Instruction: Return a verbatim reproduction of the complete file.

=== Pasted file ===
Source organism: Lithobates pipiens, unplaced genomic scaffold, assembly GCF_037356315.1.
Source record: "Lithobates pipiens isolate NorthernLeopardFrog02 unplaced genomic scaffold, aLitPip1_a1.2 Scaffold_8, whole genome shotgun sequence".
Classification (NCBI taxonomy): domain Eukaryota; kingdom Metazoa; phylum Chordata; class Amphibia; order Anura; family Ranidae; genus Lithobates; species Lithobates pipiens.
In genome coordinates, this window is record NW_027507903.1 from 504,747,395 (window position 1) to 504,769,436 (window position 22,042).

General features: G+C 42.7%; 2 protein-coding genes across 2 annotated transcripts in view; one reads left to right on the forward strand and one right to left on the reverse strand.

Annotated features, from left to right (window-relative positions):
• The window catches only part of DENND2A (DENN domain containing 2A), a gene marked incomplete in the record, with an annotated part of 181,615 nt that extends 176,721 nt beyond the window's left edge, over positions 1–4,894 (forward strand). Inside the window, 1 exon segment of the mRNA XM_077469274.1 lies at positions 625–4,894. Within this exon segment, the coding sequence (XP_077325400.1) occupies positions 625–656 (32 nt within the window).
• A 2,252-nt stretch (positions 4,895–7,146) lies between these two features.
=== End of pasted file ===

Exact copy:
Source organism: Lithobates pipiens, unplaced genomic scaffold, assembly GCF_037356315.1.
Source record: "Lithobates pipiens isolate NorthernLeopardFrog02 unplaced genomic scaffold, aLitPip1_a1.2 Scaffold_8, whole genome shotgun sequence".
Classification (NCBI taxonomy): domain Eukaryota; kingdom Metazoa; phylum Chordata; class Amphibia; order Anura; family Ranidae; genus Lithobates; species Lithobates pipiens.
In genome coordinates, this window is record NW_027507903.1 from 504,747,395 (window position 1) to 504,769,436 (window position 22,042).

General features: G+C 42.7%; 2 protein-coding genes across 2 annotated transcripts in view; one reads left to right on the forward strand and one right to left on the reverse strand.

Annotated features, from left to right (window-relative positions):
• The window catches only part of DENND2A (DENN domain containing 2A), a gene marked incomplete in the record, with an annotated part of 181,615 nt that extends 176,721 nt beyond the window's left edge, over positions 1–4,894 (forward strand). Inside the window, 1 exon segment of the mRNA XM_077469274.1 lies at positions 625–4,894. Within this exon segment, the coding sequence (XP_077325400.1) occupies positions 625–656 (32 nt within the window).
• A 2,252-nt stretch (positions 4,895–7,146) lies between these two features.